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7 min read

    7 min read

    Rideshare driving is a great, flexible part-time job, but some drivers want more. Much like planning for your Plan B after rideshare driving, some drivers take on equally flexible part time work in conjunction with rideshare driving. Today, RSG contributor Chonce Maddox Rhea shares the best part-time jobs in addition to rideshare driving.

    One of the things I love about rideshare driving is how flexible it is. A few years back, I recommended my husband start driving for Uber or Lyft because it was flexible and would allow him to set his own hours.

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    At the time he worked 5-6 days per week (on a varying schedule) and was gone from 9 am to 5 pm. Since we didn’t really know when his off days would be each week, it was crucial that we found something that could fit around his schedule.

    While we love the freedom and flexibility that comes with rideshare driving, there are plenty of other ways to work part-time on your own terms as well. Whether you’re a stay-at-home parent, a student, or a full-time employee looking for a side hustle, these 10 best flexible part-time jobs are worth considering.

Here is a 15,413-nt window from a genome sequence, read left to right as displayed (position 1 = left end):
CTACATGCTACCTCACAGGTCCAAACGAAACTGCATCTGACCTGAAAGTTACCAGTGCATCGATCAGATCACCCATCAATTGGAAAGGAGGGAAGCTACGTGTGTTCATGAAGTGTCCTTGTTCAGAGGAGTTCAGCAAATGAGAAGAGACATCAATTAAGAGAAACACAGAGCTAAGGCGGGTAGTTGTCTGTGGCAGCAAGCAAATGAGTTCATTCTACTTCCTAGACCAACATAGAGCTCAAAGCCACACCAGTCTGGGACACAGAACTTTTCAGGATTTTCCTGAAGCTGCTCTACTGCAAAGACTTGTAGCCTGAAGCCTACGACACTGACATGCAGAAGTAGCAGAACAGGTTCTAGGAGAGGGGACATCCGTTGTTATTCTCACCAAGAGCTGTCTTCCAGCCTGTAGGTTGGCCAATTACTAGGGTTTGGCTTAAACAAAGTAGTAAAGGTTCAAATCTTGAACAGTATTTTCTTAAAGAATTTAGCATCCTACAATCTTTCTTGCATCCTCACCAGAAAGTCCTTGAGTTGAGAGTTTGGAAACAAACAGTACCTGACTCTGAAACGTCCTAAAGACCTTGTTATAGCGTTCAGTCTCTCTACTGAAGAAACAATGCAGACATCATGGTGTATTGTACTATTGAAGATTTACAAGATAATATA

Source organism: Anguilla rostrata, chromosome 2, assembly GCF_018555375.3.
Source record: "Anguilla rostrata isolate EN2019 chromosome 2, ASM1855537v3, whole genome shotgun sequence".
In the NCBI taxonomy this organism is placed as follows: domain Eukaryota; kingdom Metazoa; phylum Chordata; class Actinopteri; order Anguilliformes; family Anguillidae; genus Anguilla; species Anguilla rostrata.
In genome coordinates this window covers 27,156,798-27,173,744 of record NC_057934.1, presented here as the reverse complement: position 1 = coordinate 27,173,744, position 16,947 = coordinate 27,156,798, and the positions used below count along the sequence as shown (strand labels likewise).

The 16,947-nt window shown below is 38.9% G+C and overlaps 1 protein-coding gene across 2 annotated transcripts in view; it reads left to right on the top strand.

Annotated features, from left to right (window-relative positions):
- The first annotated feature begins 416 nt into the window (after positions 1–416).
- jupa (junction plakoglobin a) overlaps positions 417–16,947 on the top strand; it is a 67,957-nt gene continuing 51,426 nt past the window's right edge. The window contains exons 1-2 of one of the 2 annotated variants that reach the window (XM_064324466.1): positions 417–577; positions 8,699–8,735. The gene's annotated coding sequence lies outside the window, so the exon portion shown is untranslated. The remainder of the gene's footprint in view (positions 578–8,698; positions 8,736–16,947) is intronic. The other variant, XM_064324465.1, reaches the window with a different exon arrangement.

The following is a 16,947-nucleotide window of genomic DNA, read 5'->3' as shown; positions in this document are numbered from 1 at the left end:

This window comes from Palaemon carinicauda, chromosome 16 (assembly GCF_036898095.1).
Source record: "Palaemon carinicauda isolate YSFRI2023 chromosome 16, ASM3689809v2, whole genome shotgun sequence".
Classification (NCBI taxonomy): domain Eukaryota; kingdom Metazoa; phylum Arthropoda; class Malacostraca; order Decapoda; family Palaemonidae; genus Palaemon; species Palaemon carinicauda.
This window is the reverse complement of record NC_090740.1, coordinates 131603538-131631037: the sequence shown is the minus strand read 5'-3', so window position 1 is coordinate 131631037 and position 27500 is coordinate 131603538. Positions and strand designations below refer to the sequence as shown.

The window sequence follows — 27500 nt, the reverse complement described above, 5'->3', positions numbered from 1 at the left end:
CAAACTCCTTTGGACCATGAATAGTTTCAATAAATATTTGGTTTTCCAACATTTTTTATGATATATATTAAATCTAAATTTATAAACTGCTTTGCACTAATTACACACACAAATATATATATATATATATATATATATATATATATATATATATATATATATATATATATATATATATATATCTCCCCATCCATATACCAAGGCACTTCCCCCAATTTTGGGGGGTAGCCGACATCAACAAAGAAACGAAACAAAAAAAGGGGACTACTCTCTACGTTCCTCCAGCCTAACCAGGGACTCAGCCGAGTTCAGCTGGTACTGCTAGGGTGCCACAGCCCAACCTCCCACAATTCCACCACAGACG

1. Brand Ambassador

    If you enjoy sales and interacting with other people, you’ll like working as a brand ambassador. Brand ambassadors help market a product often by assisting with promotional events and doing in-store demonstrations.

    This work may involve giving away samples of a product or coupons and talking to people about all the features and benefits of the item for example. Most jobs pay hourly or per event. You can find opportunities by searching on job boards like Indeed or applying directly with agency that hires brand ambassadors like Across the Nation, Victor Marketing Agency, and Attack! Marketing and Promotions.

    2. Freelancer

    Freelancing allows you to take a skill you have and help others with it for a fee. Many different companies and even solopreneurs hire freelancers to help with a variety of tasks.

    You can work as a freelance writer, graphic designer, or a consultant. The best part about freelancing is that you can set your own rates, choose who you work with, and decide when you work. This is perfect for busy parents or even someone who likes to work odd hours.

    Freelancers are in charge of covering their own taxes, benefits, and time off. However, you can factor those costs into your rates when you start to get clients.

    Want to share your story of being a rideshare driver? The Rideshare Guy pays for guest posts! Simply fill out this form to be a guest poster and we’ll contact you for more information.

    3. Virtual Assistant

    A virtual assistant or VA is basically a virtual secretary who performs a wide variety of tasks for small businesses, blogs, and other entrepreneurs. Common VA tasks include blog management, organizing email, research, phone calls, updating websites, scheduling newsletters, scheduling meetings, live chat support and more.